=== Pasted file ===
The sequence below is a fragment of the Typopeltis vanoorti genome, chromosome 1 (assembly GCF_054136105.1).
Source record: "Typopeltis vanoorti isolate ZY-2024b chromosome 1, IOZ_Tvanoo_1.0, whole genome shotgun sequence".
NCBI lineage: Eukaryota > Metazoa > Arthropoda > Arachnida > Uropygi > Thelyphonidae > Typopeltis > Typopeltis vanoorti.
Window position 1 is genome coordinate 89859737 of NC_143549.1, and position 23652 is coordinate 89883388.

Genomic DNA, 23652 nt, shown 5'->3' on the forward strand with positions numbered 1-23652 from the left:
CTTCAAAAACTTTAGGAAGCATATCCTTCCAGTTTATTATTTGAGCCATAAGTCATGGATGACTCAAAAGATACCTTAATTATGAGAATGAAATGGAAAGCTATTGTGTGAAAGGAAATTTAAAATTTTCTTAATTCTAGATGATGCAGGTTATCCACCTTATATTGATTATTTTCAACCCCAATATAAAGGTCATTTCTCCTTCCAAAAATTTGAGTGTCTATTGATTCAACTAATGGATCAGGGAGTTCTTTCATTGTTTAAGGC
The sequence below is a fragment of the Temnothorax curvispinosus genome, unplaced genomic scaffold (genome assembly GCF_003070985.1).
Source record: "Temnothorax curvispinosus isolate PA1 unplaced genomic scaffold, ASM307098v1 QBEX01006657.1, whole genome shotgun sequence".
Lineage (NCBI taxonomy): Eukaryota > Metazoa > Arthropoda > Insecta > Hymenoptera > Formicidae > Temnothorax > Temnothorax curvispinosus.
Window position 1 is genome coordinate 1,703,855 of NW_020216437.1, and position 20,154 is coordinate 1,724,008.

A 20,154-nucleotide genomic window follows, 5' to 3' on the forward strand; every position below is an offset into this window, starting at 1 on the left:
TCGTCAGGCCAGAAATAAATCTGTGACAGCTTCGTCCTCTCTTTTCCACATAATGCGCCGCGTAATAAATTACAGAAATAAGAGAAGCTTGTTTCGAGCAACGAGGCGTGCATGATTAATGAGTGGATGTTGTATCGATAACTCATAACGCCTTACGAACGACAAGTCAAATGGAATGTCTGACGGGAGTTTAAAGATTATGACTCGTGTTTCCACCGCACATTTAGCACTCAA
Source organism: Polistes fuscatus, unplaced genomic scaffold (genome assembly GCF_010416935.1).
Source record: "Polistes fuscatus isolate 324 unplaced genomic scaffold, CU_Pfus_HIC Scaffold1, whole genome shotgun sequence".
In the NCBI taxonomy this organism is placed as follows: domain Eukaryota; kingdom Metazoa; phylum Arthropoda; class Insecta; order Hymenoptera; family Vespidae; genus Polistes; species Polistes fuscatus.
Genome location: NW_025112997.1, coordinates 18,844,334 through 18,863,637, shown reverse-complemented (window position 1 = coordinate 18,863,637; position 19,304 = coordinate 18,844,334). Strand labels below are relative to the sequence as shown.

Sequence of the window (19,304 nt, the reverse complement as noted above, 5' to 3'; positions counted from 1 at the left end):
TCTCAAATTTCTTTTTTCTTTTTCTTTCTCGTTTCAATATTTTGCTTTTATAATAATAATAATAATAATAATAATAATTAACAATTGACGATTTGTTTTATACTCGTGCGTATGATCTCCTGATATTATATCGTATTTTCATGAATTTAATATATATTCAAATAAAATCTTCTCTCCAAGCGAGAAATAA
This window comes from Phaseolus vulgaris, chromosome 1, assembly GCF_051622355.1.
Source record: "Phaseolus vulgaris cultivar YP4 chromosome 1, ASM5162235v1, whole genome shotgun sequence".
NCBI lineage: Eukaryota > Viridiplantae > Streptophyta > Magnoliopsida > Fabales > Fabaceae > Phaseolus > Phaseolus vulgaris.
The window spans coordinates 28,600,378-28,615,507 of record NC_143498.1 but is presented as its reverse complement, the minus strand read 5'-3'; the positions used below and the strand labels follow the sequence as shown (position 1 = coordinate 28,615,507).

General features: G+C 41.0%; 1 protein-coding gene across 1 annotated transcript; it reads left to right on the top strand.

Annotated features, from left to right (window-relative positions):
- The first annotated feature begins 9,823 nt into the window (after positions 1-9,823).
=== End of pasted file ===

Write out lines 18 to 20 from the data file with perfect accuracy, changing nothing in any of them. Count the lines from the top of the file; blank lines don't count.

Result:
TCTCAAATTTCTTTTTTCTTTTTCTTTCTCGTTTCAATATTTTGCTTTTATAATAATAATAATAATAATAATAATAATTAACAATTGACGATTTGTTTTATACTCGTGCGTATGATCTCCTGATATTATATCGTATTTTCATGAATTTAATATATATTCAAATAAAATCTTCTCTCCAAGCGAGAAATAA
This window comes from Phaseolus vulgaris, chromosome 1, assembly GCF_051622355.1.
Source record: "Phaseolus vulgaris cultivar YP4 chromosome 1, ASM5162235v1, whole genome shotgun sequence".